Windows 11 update will see the Start Menu decluttered at last, but only for some

Windows 11 Start menu
(Image credit: TechRadar)

Tweaking the Start Menu, Taskbar and System Tray is now possible in Windows 11 (opens in new tab) following a new update that introduces multiple group policies.

For the time being, multiple group policies are only supported in the latest Windows 11 build (Windows 11 Insider Preview Build 22610) for users on the software giant’s Dev and Beta Channels.

While IT admins can configure Microsoft’s new group policies locally by opening the group policy editor and heading to User Configuration > Administrative Templates > Start Menu and Taskbar, they can also be deployed remotely through Microsoft Endpoint Manager (opens in new tab) by using a profile with custom settings in Intune.

A simpler Windows 11 experience

In a recent post (opens in new tab) on the Windows Insider Blog, the software giant explained that these new policies will allow IT admins to “simplify their Windows 11 experience across Start, taskbar and the system tray”. 

The new MDM and group policies introduced by Microsoft include Disable Quick Settings flyout, Disable Notification Center and calendar flyouts, Disable all taskbar settings, Disable search (across Start & taskbar), Hide Task View from taskbar, Block customization of ‘Pinned’ in Start, Hide ‘Recommended’ in Start, Disable Start context menus and Hide ‘All apps’ in Start.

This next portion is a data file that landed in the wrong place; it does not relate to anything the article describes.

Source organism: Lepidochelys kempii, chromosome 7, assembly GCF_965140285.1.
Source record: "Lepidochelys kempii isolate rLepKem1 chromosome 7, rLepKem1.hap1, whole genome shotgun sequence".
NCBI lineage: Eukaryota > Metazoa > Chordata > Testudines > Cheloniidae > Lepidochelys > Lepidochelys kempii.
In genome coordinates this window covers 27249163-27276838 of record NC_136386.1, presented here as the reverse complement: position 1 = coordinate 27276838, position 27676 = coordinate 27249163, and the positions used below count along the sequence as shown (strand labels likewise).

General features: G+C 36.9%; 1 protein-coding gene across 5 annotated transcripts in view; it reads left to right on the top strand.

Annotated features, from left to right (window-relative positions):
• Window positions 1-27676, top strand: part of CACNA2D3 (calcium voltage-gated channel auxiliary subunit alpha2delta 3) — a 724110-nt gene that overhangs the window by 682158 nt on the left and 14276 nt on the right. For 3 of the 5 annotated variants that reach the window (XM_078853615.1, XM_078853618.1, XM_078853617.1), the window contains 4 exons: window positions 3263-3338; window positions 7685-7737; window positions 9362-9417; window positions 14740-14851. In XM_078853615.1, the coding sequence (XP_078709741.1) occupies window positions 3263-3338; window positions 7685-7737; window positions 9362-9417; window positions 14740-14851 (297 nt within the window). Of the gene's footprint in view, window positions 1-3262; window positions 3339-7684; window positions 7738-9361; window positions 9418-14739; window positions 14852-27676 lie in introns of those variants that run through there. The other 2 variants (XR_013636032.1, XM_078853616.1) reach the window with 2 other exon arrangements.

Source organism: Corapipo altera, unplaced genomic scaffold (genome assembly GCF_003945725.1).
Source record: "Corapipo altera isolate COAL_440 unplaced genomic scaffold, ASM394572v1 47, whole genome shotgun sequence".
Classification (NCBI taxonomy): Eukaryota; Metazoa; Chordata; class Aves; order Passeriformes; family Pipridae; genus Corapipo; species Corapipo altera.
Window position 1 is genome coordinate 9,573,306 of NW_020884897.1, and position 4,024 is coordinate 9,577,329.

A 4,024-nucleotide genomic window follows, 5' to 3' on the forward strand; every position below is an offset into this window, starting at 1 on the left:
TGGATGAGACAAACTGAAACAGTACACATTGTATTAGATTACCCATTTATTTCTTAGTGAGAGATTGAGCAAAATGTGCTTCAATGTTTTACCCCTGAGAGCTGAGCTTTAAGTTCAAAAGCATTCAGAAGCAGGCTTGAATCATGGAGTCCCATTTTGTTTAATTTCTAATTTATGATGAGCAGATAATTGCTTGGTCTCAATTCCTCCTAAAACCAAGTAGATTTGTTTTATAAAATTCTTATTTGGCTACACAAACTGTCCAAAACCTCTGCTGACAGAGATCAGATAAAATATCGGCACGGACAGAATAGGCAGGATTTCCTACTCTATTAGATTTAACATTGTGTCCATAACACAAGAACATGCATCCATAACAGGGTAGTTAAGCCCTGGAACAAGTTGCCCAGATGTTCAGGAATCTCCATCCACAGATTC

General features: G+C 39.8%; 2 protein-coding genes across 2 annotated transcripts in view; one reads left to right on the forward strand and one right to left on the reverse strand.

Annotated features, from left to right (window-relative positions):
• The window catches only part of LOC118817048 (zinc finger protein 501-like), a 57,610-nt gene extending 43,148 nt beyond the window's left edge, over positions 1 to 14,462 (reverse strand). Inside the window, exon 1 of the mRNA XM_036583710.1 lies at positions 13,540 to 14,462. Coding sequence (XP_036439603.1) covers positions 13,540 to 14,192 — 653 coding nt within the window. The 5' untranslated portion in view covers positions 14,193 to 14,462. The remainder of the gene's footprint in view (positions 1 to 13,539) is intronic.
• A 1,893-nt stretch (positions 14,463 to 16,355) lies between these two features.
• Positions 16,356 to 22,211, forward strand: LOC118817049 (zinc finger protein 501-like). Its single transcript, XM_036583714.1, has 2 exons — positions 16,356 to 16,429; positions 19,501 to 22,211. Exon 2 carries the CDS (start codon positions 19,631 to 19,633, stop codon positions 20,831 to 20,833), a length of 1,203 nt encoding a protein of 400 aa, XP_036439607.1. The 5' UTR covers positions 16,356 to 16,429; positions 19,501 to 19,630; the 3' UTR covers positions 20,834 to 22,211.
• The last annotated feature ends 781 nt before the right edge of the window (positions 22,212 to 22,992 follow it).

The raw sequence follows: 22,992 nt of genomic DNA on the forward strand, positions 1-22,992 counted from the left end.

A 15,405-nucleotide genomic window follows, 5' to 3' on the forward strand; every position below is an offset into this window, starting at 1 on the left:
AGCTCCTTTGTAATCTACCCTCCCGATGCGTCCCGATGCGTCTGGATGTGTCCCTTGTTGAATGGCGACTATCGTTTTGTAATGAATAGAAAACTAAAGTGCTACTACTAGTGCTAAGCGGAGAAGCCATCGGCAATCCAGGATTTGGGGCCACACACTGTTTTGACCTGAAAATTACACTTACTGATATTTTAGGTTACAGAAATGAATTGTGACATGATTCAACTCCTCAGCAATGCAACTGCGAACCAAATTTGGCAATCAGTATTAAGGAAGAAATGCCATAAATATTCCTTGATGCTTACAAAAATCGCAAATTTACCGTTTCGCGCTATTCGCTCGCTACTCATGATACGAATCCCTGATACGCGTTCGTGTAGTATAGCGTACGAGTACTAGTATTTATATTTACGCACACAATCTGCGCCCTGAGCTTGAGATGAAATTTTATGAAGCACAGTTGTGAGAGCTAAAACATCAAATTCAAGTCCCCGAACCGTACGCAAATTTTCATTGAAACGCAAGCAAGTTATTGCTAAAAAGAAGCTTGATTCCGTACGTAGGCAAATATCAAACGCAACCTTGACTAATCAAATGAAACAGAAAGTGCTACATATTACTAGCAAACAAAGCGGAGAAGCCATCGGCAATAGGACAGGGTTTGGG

In addition to allowing IT admins to simplify their Windows 11 experience, the company’s latest Insider Preview Build also includes a number of changes and fixes for known issues. For starters, Microsoft has updated the Family Safety Widget (opens in new tab) with a new location-sharing view to show where family members use the app.

Another big change in this latest build of Windows 11 is the fact that the aging SMB1 (opens in new tab) (Server Message Block) file-sharing protocol is now disabled by default. However, for businesses that still need to use SMB1 to connect to older devices, Microsoft plans to provide an out-of-band unsupported install package.

Via BleepingComputer (opens in new tab)

Anthony Spadafora

After working with the TechRadar Pro team for the last several years, Anthony is now the security and networking editor at Tom’s Guide where he covers everything from data breaches and ransomware gangs to the best way to cover your whole home or business with Wi-Fi. When not writing, you can find him tinkering with PCs and game consoles, managing cables and upgrading his smart home.